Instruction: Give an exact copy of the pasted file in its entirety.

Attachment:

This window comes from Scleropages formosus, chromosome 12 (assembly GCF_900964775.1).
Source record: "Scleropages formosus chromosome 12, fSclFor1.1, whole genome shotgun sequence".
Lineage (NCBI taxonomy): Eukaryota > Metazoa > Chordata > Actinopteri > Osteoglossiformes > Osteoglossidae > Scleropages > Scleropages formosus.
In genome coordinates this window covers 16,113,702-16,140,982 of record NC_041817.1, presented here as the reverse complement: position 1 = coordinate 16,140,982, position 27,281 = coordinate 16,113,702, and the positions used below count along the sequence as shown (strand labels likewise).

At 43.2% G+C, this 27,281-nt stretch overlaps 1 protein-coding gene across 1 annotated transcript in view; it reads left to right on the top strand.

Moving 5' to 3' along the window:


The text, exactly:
This window comes from Scleropages formosus, chromosome 12 (assembly GCF_900964775.1).
Source record: "Scleropages formosus chromosome 12, fSclFor1.1, whole genome shotgun sequence".
Lineage (NCBI taxonomy): Eukaryota > Metazoa > Chordata > Actinopteri > Osteoglossiformes > Osteoglossidae > Scleropages > Scleropages formosus.
In genome coordinates this window covers 16,113,702-16,140,982 of record NC_041817.1, presented here as the reverse complement: position 1 = coordinate 16,140,982, position 27,281 = coordinate 16,113,702, and the positions used below count along the sequence as shown (strand labels likewise).

At 43.2% G+C, this 27,281-nt stretch overlaps 1 protein-coding gene across 1 annotated transcript in view; it reads left to right on the top strand.

Moving 5' to 3' along the window: